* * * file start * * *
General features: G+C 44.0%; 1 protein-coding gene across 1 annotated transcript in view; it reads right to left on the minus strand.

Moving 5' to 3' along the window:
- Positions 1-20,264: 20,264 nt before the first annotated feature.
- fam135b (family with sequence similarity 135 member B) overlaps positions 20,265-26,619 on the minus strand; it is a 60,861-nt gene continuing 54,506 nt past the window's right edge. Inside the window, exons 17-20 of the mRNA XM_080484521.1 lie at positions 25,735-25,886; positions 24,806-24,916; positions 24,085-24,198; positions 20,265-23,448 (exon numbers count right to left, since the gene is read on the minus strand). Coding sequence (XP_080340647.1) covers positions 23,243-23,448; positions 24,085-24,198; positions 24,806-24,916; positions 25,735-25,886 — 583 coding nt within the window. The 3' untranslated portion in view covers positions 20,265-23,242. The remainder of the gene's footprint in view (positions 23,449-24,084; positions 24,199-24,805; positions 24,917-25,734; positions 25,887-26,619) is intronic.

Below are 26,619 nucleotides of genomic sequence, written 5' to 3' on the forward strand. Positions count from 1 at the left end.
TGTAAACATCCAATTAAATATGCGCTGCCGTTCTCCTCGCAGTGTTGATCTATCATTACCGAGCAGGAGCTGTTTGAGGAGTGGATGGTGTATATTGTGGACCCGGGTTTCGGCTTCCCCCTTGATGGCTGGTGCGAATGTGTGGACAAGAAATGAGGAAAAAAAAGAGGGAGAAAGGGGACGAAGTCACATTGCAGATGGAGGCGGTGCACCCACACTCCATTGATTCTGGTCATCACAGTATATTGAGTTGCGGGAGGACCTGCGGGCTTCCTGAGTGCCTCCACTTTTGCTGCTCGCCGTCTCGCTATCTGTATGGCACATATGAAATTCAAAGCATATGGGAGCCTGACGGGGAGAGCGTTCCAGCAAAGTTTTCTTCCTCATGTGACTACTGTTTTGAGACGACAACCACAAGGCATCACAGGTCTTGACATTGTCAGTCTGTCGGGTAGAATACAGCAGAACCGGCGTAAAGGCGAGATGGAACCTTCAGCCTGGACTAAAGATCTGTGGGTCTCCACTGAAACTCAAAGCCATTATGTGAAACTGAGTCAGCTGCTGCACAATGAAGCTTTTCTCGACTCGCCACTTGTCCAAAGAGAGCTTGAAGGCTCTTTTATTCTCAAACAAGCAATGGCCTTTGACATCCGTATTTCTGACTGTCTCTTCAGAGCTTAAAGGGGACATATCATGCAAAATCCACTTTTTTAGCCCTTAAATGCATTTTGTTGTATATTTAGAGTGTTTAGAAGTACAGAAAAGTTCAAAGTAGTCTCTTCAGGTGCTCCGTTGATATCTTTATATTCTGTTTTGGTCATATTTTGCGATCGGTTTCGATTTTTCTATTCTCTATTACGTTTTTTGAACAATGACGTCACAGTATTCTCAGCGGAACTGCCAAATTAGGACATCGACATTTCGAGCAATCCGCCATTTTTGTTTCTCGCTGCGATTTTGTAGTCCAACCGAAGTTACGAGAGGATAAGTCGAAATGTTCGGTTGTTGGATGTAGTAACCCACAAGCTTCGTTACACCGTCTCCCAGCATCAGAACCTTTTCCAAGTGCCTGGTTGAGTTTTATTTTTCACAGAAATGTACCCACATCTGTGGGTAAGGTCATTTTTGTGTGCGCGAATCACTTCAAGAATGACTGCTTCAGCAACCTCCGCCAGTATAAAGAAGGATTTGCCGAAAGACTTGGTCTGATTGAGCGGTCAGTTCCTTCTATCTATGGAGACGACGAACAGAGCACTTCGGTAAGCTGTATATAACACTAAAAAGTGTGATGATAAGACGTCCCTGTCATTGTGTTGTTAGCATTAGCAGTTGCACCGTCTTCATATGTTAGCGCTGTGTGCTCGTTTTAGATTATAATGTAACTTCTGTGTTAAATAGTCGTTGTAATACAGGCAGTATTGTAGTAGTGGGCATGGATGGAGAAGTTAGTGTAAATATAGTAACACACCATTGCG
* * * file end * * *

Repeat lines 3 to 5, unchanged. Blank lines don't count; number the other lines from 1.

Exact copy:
- Positions 1-20,264: 20,264 nt before the first annotated feature.
- fam135b (family with sequence similarity 135 member B) overlaps positions 20,265-26,619 on the minus strand; it is a 60,861-nt gene continuing 54,506 nt past the window's right edge. Inside the window, exons 17-20 of the mRNA XM_080484521.1 lie at positions 25,735-25,886; positions 24,806-24,916; positions 24,085-24,198; positions 20,265-23,448 (exon numbers count right to left, since the gene is read on the minus strand). Coding sequence (XP_080340647.1) covers positions 23,243-23,448; positions 24,085-24,198; positions 24,806-24,916; positions 25,735-25,886 — 583 coding nt within the window. The 3' untranslated portion in view covers positions 20,265-23,242. The remainder of the gene's footprint in view (positions 23,449-24,084; positions 24,199-24,805; positions 24,917-25,734; positions 25,887-26,619) is intronic.

Below are 26,619 nucleotides of genomic sequence, written 5' to 3' on the forward strand. Positions count from 1 at the left end.